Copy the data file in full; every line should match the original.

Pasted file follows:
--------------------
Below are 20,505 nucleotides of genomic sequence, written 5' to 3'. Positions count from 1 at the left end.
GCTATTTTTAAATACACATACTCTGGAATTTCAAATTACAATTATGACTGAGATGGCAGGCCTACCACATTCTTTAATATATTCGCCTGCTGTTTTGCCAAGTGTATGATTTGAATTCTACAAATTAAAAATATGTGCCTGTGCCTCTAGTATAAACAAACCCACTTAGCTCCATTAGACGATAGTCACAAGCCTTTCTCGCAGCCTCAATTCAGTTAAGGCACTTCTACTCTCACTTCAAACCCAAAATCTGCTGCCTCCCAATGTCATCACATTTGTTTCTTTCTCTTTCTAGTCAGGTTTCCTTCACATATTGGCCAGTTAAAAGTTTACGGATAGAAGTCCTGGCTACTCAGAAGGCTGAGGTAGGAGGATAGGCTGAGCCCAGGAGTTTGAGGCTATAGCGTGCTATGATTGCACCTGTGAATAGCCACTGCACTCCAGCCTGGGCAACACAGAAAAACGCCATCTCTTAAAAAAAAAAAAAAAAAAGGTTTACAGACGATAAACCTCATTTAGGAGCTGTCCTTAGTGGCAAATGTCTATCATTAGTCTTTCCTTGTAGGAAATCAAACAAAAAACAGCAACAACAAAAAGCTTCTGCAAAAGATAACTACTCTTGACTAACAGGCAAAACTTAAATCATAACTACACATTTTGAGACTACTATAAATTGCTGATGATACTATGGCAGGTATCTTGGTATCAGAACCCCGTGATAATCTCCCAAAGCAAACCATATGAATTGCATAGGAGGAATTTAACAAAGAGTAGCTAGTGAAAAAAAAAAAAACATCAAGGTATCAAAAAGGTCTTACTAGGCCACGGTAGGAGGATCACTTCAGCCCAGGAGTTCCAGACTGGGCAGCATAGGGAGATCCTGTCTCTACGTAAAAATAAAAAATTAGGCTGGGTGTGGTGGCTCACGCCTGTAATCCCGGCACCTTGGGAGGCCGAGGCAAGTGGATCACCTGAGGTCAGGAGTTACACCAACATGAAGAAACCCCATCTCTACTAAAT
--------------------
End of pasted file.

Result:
Below are 20,505 nucleotides of genomic sequence, written 5' to 3'. Positions count from 1 at the left end.
GCTATTTTTAAATACACATACTCTGGAATTTCAAATTACAATTATGACTGAGATGGCAGGCCTACCACATTCTTTAATATATTCGCCTGCTGTTTTGCCAAGTGTATGATTTGAATTCTACAAATTAAAAATATGTGCCTGTGCCTCTAGTATAAACAAACCCACTTAGCTCCATTAGACGATAGTCACAAGCCTTTCTCGCAGCCTCAATTCAGTTAAGGCACTTCTACTCTCACTTCAAACCCAAAATCTGCTGCCTCCCAATGTCATCACATTTGTTTCTTTCTCTTTCTAGTCAGGTTTCCTTCACATATTGGCCAGTTAAAAGTTTACGGATAGAAGTCCTGGCTACTCAGAAGGCTGAGGTAGGAGGATAGGCTGAGCCCAGGAGTTTGAGGCTATAGCGTGCTATGATTGCACCTGTGAATAGCCACTGCACTCCAGCCTGGGCAACACAGAAAAACGCCATCTCTTAAAAAAAAAAAAAAAAAAGGTTTACAGACGATAAACCTCATTTAGGAGCTGTCCTTAGTGGCAAATGTCTATCATTAGTCTTTCCTTGTAGGAAATCAAACAAAAAACAGCAACAACAAAAAGCTTCTGCAAAAGATAACTACTCTTGACTAACAGGCAAAACTTAAATCATAACTACACATTTTGAGACTACTATAAATTGCTGATGATACTATGGCAGGTATCTTGGTATCAGAACCCCGTGATAATCTCCCAAAGCAAACCATATGAATTGCATAGGAGGAATTTAACAAAGAGTAGCTAGTGAAAAAAAAAAAAACATCAAGGTATCAAAAAGGTCTTACTAGGCCACGGTAGGAGGATCACTTCAGCCCAGGAGTTCCAGACTGGGCAGCATAGGGAGATCCTGTCTCTACGTAAAAATAAAAAATTAGGCTGGGTGTGGTGGCTCACGCCTGTAATCCCGGCACCTTGGGAGGCCGAGGCAAGTGGATCACCTGAGGTCAGGAGTTACACCAACATGAAGAAACCCCATCTCTACTAAAT